J. Mark Kenoyer

Position title: George F. Dales Jr. and Barbara A. Dales Professor of Anthropology, Associate Chair, and Undergraduate Advisor

Email: jkenoyer@wisc.edu

Phone: (608) 262-5696

5402 Sewell Social Science Bldg.


Ph.D., University of California, Berkeley, 1983.
Joined UW-Madison faculty in 1985.


J. Mark Kenoyer CV

Please support any aspect of Indus Civilization research by specifying “Indus Civilization Research” for the Fund Name. If you want to make sure the funds are targeted for a specific purpose, just add a note to the donation and also email Professor Kenoyer at jkenoyer@wisc.edu

Areas of Focus

Archaeology of the Indus Civilization (Pakistan and India), Origins of Technology, Craft Specialization, Ancient Trade, Early Urbanism (Near East to China), Power and Social Relations, Gender, Warfare, Writing, Ethnoarchaeology, Experimental Archaeology, Asian Martial Arts


Dept. of Languages and Cultures of Asia


Dr. Kenoyer’s research interests include the archaeology of early urbanism and state level society, ancient technology, ornaments, textiles, pottery, lithics and metallurgy. He also is involved in ethnoarchaeology, experimental archaeology, and a wide range of archaeometric techniques and quantitative methods. His geographic areas of interest include South Asia (particularly India and Pakistan, as well as Afghanistan, Bangladesh and Sri Lanka), West Asia (Oman, UAE, Egypt), the Mediterranean (Greece and Italy), East Asia (China, Japan and Korea) and Southeast Asia.

Dr. Kenoyer has been excavating and carrying out research on the Indus Civilization since 1975 and has excavated at the site of Harappa, Pakistan since 1986. He has also worked at sites and ethnoarchaeological projects in India and more recently in China and Oman. He has a special interest in ancient technologies and crafts, socio-economic and political organization as well as religion. These interests have led him to study a broad range of cultural periods in South Asia as well as other regions of the world. As part of his research on ancient bead technologies, he has undertaken studies of collections throughout the world, with a special focus on West Asia, China, Taiwan, Japan, Korea and Southeast Asia. He was elected to the American Academy of Arts and Sciences in 2011. His publications include monographs on the Indus civilization as well as numerous articles, a grade school book on ancient South Asia and even a coloring book on the Indus cities for children. His work is featured on the website www.harappa.com and www.imagesofasia.com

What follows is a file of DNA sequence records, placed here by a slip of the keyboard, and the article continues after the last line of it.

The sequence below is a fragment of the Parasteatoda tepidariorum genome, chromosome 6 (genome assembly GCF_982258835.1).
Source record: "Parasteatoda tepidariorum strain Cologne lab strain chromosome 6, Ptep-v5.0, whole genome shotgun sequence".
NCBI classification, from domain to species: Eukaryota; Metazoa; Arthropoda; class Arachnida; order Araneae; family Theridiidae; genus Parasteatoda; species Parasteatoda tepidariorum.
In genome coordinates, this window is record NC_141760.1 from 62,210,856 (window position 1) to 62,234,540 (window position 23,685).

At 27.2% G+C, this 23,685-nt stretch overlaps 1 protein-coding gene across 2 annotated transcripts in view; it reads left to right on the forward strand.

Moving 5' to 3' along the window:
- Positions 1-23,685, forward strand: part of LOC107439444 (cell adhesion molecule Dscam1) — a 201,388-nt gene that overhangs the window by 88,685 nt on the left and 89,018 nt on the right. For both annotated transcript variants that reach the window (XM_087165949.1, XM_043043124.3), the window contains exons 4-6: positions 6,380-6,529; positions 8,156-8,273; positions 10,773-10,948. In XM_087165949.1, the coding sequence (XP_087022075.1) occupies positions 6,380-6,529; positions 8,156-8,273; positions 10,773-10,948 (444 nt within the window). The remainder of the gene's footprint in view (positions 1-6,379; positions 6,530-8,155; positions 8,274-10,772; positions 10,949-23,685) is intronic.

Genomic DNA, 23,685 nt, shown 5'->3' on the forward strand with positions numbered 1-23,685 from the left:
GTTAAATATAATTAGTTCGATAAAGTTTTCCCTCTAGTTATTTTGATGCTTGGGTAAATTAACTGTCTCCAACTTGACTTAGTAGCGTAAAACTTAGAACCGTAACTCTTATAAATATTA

He was Guest Curator with the Asia Society for the exhibition on the Ancient Cities of the Indus Valley Civilization, which toured the U.S. in 1998–99. He was a special consultant for the Art of the First Cities: The Third Millennium B.C. from the Mediterranean to the Indus exhibition at the Metropolitan Museum of Art, New York in 2002.


  • Anthro 100: General Anthropology
  • Anthro 102: Archaeology and the Prehistoric World
  • Anthro 306: Art and Archaeology (New Course)
  • Anthro 310: Topics in Archaeology: Archaeology of South Asia and the Indus Civilization; Archaeology of Old World Cities
  • Anthro 322: The Origins of Civilization
  • Anthro 338: Introduction to Prehistory and Archaeological Principles
  • Anthro 352: Ancient Technology and Invention
  • Anthro 393: Lithic Analysis in Archaeology (New Course)
  • Anthro 490: Undergraduate Seminar: Early States and Empires, Lithic Technology, Ceramics Analysis
  • Anthro 942: Seminar: Archaeology of Early States and Empires of the Old World; Lithic Technology; Ethnoarchaeology; Ancient Technology and Invention